As a side note: The “old” SummerPlace was always criticized for discriminating particularly against trans people. That is, they encourage female sex workers from going inside; but they outright bar trans sex workers from entering.
There is, however, now a “new” SummerPlace (called “ClubSummerPlace”).
The key differences include:
1. The “walling off” of the place, so it is now not accessible from all sides; instead, there’s but one main door, and there’s a big window where you can see what’s happening inside from outside.
2. The P200 cover charge.
3. Better DJ (and, yeah, sound system).
Yes, the trans people still get barred from entering the venue. But this is with some…. shall we say conditions? If you are a transwoman, and you can “pass” as a cisgender woman, then you can enter, no problem. And if you are a local, and the door bitch recognizes you as a trans sex worker, then you could be barred from entering the venue.
Yes, there are LGBT party-goers inside – something expected since this has less pretentions than Epic (the latter tends to have less people, even if SummerPlace is packed). But I also noticed that there are more GBTs (yes, the “L” was intentionally left out) staying outside the club, chatting, drinking, making out by the beach…
Located in Station 2 (between Paraw and Epic) is BonBon, a chill-out place that offers a hippy – well – everything. If you are considering going “reggae” in Boracay, then this is definitely one of the places to visit (just one; because even Yellow Cab Pizza Co. plays Bob Marley over and over and over again!).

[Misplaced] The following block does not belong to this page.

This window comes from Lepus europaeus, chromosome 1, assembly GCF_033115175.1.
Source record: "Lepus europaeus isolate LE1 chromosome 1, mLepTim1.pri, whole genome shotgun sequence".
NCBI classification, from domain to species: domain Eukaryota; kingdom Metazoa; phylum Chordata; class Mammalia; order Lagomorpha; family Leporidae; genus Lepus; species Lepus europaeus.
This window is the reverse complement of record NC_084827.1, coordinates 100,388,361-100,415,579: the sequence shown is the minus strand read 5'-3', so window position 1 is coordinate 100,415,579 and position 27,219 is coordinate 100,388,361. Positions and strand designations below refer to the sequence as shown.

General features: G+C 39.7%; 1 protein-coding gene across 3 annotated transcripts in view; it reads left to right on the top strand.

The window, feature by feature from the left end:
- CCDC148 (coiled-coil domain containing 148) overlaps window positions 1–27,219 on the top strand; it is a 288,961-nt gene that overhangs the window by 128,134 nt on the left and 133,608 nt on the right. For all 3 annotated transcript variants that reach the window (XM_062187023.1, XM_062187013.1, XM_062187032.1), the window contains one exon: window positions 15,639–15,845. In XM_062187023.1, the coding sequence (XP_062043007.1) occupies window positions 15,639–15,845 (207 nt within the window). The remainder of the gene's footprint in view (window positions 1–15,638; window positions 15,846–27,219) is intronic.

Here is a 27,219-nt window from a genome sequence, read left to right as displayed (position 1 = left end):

There are cuties here. Though expect to see rastas (or those who look the stereotypical part) when here.
No, you don’t have to pay to get in.
No, you don’t need to shell out much for the drinks.
And no, you don’t have to be into reggae to like this place either.
Basically, if you’re looking for a “chill” place to be, this is definitely, DEFINITELY, worth checking out.
And the pink crowd? Again, we’re there – again, furtive glance, small touches, akbay/putting of arms over shoulders are tolerated, though (at least from what I observed) not blatant PDAs even if hetero people are allowed to smooch openly…
Not too far from BonBon is Bamboo Bungalow, a small-ish place that has: 1) the bar that has a small area fronting it where people stand to chat the night away; and 2) the “entrance” to the place which looks like a walkway, but which hosts the crowd when the area by the bar is already too packed.
Since this is a place that doesn’t have cover charge, it gets packed quickly, with the crowd young-ish, and cute-ish (though obviously followed by those who are into the young and cute).
The drinks aren’t costly, just the usual under-P100 for a bottle.
Can you dance? Sway, perhaps; but this isn’t a dance venue per se, more like a hangout place that happens to have music you can sway to.
Again, as usual, the LGBT people are integrated – and I noted how some gay men get “confused” with this, as they try to “book” obviously straight men (particularly Westerners who may just be friendly or drunk or both).
In any case, sans Epic’s pretensions, this is a cool/hip/comfy/et cetera place that’s okay to be in.
At Cocomanga’s (not too far from Paraw in Station 1), a rainbow flag is actually put on display with other flags – something that induces a happy feeling when seen. But don’t be tricked by this seeming “acceptance” of LGBT people in Boracay. Because yes, our trans sisters (e.g. sex workers) still get barred from entering particular venues; gay men are still expected to pay for sex with hetero-identifying locals who approach them; and you would still hear some people snickering, saying “Bayot!” or “Agi!” (i.e. gay/faggot) under their breath when gay people walk by.
This may be why in Boracay, many LGBT people – particularly gay men – prefer the “fringes” to be with each other. At night, walk by the beach. It may be drizzling, the tide may be high, the wind may be blowing coldly… these do not matter, you’re sure to find some LGBT people by the beach. Because it is here, away from the main “strip” of Boracay, is where they end up openly expressing who they are…